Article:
5. I have bitter-sweet and traumatic memories of family, which is how I approach them.

    But in speaking with a few female veterans lately and over the course of the past year, it seems they all have ongoing family issues as well. I am beginning to wonder if this is “the norm.” I do not think that I have met one person who speaks about a “good” family. There is always something.

    Where are the good family stories? Apart from The Brady Bunch and Leave it to Beaver, or even Growing Pains and Who’s the Boss, I do not know of real stories about very happy families that never struggled.

    Research is filled with one extreme and some “control groups” that represent “average families,” but what about adding research on the opposite extreme, such as flourishing middle-income-and-above families, to truly compare what went right, what helped, what the rest are missing?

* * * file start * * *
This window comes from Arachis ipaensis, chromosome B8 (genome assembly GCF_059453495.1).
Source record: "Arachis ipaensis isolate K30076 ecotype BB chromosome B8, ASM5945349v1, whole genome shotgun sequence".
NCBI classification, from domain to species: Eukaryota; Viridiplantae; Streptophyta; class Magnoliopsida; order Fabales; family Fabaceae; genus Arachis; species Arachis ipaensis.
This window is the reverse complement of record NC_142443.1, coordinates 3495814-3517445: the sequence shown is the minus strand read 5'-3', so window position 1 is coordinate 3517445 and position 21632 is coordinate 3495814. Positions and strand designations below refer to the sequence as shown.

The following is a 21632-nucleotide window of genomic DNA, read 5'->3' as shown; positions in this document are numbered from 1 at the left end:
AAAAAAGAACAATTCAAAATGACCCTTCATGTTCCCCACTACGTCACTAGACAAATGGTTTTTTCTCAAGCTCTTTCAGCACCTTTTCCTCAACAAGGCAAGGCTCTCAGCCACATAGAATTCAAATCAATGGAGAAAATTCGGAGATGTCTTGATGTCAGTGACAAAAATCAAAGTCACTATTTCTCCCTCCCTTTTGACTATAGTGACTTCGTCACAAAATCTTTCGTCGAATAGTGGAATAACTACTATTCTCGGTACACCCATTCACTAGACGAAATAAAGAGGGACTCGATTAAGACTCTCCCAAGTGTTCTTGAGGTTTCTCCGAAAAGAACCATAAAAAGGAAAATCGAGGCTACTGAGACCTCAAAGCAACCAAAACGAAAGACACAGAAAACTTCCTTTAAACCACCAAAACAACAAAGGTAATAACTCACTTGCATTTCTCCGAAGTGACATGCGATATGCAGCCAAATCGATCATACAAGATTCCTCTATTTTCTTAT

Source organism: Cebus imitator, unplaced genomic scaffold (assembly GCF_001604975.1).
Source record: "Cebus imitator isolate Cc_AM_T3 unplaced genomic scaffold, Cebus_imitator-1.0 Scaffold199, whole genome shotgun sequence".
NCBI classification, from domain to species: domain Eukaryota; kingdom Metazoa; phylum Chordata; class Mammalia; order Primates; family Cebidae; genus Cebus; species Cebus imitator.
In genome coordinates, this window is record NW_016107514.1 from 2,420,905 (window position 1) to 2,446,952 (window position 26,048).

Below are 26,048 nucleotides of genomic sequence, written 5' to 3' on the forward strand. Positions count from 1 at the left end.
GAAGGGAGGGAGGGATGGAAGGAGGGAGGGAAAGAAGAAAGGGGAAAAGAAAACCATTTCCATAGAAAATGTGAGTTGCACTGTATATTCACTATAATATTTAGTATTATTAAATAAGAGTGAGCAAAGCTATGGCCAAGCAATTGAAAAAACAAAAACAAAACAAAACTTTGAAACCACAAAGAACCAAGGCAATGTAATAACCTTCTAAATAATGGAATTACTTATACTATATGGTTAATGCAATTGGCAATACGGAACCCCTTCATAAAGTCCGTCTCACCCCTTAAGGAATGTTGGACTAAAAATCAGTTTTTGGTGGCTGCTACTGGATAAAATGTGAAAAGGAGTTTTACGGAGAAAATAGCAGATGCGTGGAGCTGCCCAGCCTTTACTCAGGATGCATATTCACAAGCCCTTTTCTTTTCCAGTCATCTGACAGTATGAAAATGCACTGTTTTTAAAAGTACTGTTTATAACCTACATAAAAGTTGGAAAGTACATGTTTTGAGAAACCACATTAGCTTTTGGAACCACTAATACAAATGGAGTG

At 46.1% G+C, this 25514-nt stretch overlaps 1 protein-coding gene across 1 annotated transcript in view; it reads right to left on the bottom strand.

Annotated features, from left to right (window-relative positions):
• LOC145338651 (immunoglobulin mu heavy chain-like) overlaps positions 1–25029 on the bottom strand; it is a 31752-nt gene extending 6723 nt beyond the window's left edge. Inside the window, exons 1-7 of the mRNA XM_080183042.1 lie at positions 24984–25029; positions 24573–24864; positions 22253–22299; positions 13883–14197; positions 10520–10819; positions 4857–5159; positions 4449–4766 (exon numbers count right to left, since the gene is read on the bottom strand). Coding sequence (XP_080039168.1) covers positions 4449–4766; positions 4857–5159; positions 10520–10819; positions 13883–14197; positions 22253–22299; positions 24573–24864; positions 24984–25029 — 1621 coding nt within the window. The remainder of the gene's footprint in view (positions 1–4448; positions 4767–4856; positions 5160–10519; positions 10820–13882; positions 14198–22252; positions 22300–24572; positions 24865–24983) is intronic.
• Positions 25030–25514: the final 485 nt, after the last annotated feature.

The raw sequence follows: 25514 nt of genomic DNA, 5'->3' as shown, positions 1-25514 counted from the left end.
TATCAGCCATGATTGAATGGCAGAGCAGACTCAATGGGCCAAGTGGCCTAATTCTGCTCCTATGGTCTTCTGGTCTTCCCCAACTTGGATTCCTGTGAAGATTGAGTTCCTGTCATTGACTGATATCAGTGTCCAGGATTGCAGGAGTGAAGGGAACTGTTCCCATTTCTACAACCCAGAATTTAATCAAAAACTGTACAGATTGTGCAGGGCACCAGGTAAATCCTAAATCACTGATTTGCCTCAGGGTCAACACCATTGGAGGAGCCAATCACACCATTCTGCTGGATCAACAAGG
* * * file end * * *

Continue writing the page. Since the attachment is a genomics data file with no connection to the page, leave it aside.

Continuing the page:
This is another interesting post with interesting comments. I enjoyed reading both, but I am now curious about the comparisons. This blog got me to think about a lot of different things, including my own struggles.

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  6. You are on to something. Experience in and out of the office tells me that no family is perfect, though some — like some marriages — have figured out how to manage the complications of multiple people living together under often challenging conditions outside the home, as well. I’m reading a book on how “big data” can answer some questions about the world. Among the insights, the representations about their lives that people make socially and on social media are not a true reflection of how their lives are going. The are invariably better. Yet this is what we, who know our own problems all too well, compare ourselves to.

    Like